Supporting Children and Adolescents Isolated due to Coronavirus

The coronavirus is a major epidemic. However, relatively few children have been directly affected and, if they are, cases have tended to be mild. Of all the cases reported, a little over one percent have occurred in youth ages 10-19 years and a little under one percent in children ages 9 or younger. Here are some of the ways youth may be affected & ways you can help. Common Behaviors of Youth Exposed to Trauma 1. When youth are exposed to a traumatic event  They depend on adults  They depend on protection  They depend on support 2. They need parents and other adults to be emotionally available to listen to them and to hear their concerns 3. Parents, teachers and others need to share accurate information with youth 4. Common behaviors  Aggression  Withdrawal  Difficulty sleeping  Dysregulation - regression 5. Youth of all ages experience stress including the stress experienced by parents and other caregivers. 6. Stress may affect their ability to regulate their behaviors and emotions. 7. Adults can buffer children from absorbing some stress that is happening around them.


Interventions for Youth Impacted and Isolated.


1. Routines are very important for children and adolescents. Disasters, forced isolation, school closures will disrupt usual routines. Creating new routines is important: doing virtual schoolwork, finding time to play and exercise, keeping in touch with friends remotely. Routines can include keeping set mealtimes, bedtimes, and finding a time to talk and do enjoyable things. 2. Support from parents or caregivers, even when they are worried, is very important during the isolation. However, parents also need to practice self-care so that they will be both physically and emotionally present to help with increases in stress. Remember to make time to listen to children of all ages and accurately respond to their questions. 3. Explain why things are different, give youth time to talk and listen to their worries – they need to understand that the epidemic will end and why they can’t go to school, visit their friends, and be extra careful washing hands, and avoiding exposure to the virus. 4. Do your best to support children in a way that is appropriate for their age. All children can have important roles helping others with necessary tasks and older children can help younger children.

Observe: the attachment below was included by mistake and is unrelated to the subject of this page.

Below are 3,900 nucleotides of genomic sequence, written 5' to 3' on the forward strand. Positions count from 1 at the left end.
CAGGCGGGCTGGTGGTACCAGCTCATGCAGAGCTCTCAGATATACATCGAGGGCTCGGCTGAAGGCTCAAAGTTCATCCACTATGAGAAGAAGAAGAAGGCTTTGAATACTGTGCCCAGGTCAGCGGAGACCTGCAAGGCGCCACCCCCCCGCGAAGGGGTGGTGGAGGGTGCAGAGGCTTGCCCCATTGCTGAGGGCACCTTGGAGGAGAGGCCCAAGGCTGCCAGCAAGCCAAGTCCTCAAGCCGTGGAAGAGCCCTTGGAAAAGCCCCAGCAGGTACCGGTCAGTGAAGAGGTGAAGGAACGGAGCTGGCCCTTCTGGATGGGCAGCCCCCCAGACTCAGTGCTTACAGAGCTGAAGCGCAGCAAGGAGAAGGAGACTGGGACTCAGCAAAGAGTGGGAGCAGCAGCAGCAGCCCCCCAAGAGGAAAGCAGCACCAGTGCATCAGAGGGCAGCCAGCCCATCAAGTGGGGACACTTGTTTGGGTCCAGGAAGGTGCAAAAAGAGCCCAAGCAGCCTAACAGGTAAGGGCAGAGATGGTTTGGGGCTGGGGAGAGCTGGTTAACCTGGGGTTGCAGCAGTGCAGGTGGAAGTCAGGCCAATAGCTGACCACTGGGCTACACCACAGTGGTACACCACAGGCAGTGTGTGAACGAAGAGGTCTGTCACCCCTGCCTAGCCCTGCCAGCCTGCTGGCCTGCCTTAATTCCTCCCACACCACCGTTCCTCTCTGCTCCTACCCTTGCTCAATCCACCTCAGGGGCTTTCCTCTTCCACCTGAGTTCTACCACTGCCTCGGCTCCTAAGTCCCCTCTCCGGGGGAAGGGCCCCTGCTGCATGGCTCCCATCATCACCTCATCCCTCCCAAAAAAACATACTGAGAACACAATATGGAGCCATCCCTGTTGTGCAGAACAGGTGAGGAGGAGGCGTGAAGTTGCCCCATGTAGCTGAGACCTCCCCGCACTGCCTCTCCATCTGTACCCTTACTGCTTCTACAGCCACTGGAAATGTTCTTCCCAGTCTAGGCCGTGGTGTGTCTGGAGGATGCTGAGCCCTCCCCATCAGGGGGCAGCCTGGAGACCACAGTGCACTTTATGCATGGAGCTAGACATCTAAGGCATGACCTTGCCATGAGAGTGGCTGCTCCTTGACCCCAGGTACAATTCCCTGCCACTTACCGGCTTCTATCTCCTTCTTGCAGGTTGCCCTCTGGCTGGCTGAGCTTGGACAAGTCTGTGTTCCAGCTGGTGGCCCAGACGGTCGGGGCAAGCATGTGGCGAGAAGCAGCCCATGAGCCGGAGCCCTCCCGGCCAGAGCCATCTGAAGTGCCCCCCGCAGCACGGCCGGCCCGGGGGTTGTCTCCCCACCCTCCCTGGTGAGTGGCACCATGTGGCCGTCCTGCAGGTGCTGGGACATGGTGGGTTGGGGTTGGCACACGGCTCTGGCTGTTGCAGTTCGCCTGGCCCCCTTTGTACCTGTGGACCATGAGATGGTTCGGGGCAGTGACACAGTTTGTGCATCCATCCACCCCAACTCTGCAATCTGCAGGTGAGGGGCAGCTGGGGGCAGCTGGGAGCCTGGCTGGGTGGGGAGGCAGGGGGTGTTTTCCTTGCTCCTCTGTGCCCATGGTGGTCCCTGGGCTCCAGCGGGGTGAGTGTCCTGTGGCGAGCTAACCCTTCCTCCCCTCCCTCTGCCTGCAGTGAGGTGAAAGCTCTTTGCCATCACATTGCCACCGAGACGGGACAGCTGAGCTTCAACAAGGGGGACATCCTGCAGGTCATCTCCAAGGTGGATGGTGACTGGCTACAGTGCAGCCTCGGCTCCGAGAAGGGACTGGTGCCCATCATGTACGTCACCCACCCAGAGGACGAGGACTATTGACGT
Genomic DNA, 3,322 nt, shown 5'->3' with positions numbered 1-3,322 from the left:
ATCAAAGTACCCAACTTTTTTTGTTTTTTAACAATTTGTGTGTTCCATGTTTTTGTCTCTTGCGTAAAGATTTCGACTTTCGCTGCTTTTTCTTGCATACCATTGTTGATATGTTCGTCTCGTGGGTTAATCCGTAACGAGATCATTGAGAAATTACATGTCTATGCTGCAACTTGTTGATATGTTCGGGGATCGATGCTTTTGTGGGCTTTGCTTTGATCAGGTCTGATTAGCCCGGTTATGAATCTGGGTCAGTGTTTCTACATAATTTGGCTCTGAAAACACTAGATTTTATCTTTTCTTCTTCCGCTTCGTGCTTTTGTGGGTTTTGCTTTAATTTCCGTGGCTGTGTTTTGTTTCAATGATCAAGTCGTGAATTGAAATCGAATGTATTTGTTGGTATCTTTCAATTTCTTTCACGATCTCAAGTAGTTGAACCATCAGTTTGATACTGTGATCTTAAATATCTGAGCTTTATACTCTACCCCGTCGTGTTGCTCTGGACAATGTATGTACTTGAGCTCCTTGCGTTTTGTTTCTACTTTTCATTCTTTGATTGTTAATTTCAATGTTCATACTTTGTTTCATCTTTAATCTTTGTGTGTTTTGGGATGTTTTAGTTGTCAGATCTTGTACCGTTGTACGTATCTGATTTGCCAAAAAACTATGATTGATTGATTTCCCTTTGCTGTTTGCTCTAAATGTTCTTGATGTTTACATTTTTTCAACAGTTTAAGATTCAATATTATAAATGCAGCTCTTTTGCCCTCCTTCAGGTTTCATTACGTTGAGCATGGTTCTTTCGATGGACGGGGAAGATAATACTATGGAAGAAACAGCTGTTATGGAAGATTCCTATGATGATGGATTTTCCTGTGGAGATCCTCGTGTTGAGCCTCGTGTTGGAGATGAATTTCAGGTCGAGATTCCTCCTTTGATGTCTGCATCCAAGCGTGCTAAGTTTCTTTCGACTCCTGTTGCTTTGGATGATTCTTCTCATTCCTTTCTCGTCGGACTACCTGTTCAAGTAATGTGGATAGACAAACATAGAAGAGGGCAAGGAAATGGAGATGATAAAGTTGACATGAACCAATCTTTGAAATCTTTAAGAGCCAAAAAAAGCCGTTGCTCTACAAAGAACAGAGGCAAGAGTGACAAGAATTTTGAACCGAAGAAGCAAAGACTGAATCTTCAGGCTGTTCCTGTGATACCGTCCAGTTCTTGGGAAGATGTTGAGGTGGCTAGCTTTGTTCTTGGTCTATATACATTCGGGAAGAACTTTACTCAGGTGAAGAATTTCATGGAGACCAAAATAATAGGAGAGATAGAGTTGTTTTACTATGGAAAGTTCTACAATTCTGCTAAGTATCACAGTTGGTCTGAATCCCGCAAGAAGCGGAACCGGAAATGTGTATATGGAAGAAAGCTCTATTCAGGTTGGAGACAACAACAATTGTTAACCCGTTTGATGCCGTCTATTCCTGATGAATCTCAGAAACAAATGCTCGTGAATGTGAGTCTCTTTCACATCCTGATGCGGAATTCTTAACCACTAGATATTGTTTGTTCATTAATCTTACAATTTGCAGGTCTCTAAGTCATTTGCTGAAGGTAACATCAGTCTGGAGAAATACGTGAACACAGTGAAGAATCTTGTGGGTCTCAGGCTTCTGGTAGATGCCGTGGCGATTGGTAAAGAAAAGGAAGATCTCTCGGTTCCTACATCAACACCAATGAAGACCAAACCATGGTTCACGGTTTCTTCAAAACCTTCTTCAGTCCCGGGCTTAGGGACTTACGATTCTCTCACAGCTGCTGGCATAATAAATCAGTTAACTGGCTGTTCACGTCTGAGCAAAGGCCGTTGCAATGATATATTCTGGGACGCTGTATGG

Howard J. Osofsky, M.D., Ph.D. Kathleen and John Bricker Chair of Psychiatry

Terrorism and Disaster Coalition for Child and Family Resilience | http://www.medschool.lsuhsc.edu/tdc/

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